Following the recent opening of Aman New York, we spoke with Vladislav Doronin, CEO of Aman Group, about his beliefs on respect, growth, and why building a hotel empire is more than just a numbers game

“We celebrate our destinations, rather than commandeer them,” says Vladislav Doronin, CEO of Aman Group. I’m speaking to Doronin by video chat, just weeks before the August opening of Aman New York, the brand’s second city property after Aman Tokyo, which the Miami-based businessman promises will be “one of the best hotels in the world”.

It’s something I hear a lot as an editor who covers travel, and I’ve learnt to take it with a grain of salt. But in fairness, Aman has earned its bragging rights.

For one, 15 of Aman’s properties are built within or near Unesco heritage sites: Amangalla sits within the ramparts of the 17th-century Galle Fort in the historic port of Galle, Sri Lanka; Amanzoe in Greece is surrounded by the Unesco-protected ruins of the Peloponnese; Aman Kyoto in Japan is walking distance from the Kinkaku-ji Temple; and Amansara in Siem Reap, Cambodia, is nestled within the haunting and historic Angkor Archaeological Park.

Doronin believes the Aman brand plays a role as a custodian of the uniquities of each destination. Amanjiwo in Central Java, Indonesia, for example, has a resident anthropologist to offer guests in-depth insights on the customs, history and spirituality of the region.

“It’s important to connect local culture, surrounding nature and design to each hotel,” he says. “We take our cues from the environment, working with natural materials and visionary architects who know the soul of the Aman brand.”

Such architects include the late greats Ed Tuttle and Kerry Hill, and Belgian architect-designer Jean-Michel Gathy, who has become a regular Aman collaborator, working on various properties including Aman New York.

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Photo 1 of 3 The indoor pool at Aman New York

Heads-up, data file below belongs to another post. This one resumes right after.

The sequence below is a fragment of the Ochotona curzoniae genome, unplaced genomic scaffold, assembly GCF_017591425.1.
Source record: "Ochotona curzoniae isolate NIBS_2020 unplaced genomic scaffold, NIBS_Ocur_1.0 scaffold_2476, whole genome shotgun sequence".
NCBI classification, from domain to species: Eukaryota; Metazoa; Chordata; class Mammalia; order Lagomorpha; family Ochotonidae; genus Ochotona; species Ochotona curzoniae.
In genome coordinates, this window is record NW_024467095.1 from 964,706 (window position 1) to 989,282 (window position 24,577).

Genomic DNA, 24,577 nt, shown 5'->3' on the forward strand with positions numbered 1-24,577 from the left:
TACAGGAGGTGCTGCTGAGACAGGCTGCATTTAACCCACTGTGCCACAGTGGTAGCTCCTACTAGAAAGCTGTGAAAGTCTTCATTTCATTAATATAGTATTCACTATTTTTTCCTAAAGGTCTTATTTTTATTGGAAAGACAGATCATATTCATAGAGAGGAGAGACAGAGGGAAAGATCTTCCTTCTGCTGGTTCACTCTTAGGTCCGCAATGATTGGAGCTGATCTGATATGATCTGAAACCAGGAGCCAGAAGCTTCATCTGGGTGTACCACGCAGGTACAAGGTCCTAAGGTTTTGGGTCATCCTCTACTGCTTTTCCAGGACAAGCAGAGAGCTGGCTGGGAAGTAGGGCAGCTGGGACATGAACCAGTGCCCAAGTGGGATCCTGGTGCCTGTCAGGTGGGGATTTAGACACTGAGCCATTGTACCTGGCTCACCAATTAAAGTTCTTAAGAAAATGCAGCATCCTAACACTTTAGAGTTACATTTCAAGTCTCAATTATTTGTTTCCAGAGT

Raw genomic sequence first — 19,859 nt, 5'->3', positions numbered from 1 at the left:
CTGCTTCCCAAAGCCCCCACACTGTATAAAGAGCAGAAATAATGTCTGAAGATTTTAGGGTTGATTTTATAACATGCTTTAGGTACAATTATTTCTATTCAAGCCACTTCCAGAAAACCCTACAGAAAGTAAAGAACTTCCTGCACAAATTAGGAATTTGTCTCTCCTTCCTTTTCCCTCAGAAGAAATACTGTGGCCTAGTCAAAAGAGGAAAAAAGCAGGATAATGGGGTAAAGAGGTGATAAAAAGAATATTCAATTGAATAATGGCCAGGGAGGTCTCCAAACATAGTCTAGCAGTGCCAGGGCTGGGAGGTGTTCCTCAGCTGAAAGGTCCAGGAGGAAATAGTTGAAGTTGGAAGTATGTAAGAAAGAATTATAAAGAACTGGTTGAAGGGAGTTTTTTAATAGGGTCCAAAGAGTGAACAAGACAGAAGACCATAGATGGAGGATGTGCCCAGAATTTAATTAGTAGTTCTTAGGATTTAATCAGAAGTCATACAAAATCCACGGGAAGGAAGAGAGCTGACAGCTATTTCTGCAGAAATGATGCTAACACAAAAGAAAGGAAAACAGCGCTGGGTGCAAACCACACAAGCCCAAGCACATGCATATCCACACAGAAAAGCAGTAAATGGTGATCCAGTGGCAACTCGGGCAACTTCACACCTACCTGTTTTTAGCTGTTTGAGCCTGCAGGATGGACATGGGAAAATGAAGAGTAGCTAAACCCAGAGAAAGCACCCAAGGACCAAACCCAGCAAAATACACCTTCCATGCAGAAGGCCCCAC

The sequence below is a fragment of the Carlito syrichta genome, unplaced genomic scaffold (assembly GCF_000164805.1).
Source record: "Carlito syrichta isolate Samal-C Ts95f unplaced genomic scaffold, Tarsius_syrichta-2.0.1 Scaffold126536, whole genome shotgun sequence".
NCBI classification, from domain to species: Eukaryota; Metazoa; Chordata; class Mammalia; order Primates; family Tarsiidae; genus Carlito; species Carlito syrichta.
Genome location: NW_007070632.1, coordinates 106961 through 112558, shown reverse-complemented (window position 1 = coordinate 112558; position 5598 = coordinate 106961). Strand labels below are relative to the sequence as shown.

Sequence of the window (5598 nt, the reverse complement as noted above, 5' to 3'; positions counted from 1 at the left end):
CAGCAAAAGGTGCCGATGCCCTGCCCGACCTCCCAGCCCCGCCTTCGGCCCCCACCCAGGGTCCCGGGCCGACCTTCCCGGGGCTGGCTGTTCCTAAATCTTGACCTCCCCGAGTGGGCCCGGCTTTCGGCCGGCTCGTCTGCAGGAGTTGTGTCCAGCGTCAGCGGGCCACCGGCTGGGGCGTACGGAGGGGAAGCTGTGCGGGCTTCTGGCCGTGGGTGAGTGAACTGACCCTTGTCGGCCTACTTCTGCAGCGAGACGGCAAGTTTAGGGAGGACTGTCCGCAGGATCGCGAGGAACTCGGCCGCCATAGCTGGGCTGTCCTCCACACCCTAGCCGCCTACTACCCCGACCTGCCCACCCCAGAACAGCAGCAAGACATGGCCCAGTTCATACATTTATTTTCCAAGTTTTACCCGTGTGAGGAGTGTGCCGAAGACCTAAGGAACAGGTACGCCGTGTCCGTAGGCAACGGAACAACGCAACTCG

Photo 2 of 3 Inside one of the suites at Aman New York
Photo 3 of 3 A place to rest in the city that never sleeps

Aman New York occupies the storied Crown Building on the corner of Fifth Avenue and 57th Street, which was built in 1921 and designed by architects Warren & Wetmore—the same visionaries behind New York landmarks such as Grand Central Station and the Helmsley Building. The laborious and loving restoration of Crown Building—which had been among the most expensive retail and office space locations in the US—cost Aman a slick US$1.3 billion.

“This is a milestone not just for the brand, but personally a very important project,” says the 59-year-old CEO. “It’s a piece of history. You can always build new skyscrapers, but an icon like Crown Building is irreplaceable.”

Despite having 25 storeys to work with, the hotel houses just 84 rooms and suites, and 22 apartments under the Aman Residences brand—each with its own working fireplace, which is quite the treat.

“For a place like New York City, 84 guest rooms is considered boutique,” says Doronin, emphasising that his goal in growing Aman’s portfolio of city properties was not about increasing volume, but to “apply what we had in our resorts, but instead of it existing horizontally, it’s vertically”.

“What is important—and what no one has done in major cities—is that we are generous with space and offer our guests beautiful surroundings and large amenities.”

We celebrate our destinations, rather than commandeer them

- Vladislav Doronin -